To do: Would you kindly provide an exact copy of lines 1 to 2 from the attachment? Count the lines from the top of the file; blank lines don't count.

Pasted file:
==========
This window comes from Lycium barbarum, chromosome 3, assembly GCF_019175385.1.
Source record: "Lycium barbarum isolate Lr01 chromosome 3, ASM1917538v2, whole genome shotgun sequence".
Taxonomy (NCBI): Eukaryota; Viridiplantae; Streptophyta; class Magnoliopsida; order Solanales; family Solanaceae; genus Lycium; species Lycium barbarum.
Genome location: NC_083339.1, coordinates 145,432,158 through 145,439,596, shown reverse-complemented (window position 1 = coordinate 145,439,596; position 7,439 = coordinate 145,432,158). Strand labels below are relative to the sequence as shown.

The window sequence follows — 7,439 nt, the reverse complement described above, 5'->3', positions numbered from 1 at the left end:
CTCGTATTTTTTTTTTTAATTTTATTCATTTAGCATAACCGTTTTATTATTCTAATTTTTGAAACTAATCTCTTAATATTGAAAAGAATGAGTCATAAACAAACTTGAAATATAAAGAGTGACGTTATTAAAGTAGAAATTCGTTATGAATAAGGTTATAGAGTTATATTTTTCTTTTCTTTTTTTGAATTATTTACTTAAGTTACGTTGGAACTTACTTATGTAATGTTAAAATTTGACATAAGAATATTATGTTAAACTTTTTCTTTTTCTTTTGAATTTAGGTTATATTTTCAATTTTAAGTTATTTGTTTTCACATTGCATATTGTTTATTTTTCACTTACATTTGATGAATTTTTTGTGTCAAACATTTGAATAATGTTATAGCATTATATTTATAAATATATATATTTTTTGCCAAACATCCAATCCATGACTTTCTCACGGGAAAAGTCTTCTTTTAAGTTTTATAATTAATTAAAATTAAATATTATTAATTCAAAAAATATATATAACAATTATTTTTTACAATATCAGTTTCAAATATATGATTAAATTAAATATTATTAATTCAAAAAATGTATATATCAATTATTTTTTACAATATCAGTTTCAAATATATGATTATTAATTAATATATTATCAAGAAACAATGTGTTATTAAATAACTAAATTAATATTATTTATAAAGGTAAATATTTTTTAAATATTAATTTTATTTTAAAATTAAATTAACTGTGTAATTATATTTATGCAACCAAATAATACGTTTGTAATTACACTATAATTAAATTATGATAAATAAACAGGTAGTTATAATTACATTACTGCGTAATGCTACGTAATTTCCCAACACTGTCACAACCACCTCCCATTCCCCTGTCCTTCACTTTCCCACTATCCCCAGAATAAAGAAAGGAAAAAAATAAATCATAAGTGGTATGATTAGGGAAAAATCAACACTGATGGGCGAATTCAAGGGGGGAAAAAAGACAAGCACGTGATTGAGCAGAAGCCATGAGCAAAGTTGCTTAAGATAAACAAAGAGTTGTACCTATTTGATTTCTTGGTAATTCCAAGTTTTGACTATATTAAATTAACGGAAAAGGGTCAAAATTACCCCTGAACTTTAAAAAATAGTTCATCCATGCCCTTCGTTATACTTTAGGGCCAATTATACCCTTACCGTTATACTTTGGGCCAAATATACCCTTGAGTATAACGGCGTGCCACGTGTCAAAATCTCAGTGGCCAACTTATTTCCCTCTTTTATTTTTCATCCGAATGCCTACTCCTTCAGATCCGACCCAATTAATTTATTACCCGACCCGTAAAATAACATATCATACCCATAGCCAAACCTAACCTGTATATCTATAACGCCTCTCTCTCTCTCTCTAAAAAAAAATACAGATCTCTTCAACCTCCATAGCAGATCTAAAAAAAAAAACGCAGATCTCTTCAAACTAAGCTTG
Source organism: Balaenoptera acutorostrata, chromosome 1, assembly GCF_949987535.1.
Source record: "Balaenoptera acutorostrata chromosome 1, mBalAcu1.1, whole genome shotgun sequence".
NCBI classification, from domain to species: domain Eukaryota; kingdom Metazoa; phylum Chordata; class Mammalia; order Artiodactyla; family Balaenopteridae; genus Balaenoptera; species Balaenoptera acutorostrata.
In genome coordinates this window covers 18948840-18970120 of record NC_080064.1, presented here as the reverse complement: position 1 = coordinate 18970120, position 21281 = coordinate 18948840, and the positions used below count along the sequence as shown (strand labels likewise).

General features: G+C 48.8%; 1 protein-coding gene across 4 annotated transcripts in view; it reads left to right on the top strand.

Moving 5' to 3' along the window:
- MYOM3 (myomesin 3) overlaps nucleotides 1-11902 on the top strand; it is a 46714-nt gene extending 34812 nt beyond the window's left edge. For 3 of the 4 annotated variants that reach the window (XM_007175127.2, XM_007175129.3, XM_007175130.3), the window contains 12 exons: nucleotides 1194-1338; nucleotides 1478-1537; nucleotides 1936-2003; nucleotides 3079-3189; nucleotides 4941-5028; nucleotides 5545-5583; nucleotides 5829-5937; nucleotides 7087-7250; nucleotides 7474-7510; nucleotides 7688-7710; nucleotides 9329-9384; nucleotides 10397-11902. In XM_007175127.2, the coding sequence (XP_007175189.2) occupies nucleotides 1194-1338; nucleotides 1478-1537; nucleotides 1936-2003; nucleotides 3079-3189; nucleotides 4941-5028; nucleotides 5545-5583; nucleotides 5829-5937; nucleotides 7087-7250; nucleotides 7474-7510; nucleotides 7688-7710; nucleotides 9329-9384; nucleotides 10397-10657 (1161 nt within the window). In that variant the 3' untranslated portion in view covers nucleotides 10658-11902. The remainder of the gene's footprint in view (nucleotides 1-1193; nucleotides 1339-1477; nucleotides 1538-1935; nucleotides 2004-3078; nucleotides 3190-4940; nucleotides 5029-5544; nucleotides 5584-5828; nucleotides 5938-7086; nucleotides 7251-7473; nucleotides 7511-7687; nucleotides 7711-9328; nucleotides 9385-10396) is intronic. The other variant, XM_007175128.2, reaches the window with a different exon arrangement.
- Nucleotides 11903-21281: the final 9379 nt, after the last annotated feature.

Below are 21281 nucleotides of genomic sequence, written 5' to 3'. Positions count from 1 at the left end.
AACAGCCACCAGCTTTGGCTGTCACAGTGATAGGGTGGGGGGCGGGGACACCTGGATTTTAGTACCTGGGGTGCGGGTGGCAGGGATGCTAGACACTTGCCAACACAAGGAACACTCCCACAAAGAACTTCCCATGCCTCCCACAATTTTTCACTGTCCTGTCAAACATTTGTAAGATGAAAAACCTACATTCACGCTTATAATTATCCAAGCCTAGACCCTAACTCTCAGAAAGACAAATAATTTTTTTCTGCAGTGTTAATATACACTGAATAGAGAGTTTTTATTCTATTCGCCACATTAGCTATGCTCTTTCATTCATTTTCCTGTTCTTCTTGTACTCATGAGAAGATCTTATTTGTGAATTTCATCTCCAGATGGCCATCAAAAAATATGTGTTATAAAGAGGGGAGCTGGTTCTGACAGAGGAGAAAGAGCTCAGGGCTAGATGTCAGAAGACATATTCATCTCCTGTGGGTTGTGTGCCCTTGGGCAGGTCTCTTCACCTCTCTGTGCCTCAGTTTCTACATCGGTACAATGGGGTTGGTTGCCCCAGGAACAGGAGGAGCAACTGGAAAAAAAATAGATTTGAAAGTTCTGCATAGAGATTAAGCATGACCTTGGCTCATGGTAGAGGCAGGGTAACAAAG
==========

This window comes from Lycium barbarum, chromosome 3, assembly GCF_019175385.1.
Source record: "Lycium barbarum isolate Lr01 chromosome 3, ASM1917538v2, whole genome shotgun sequence".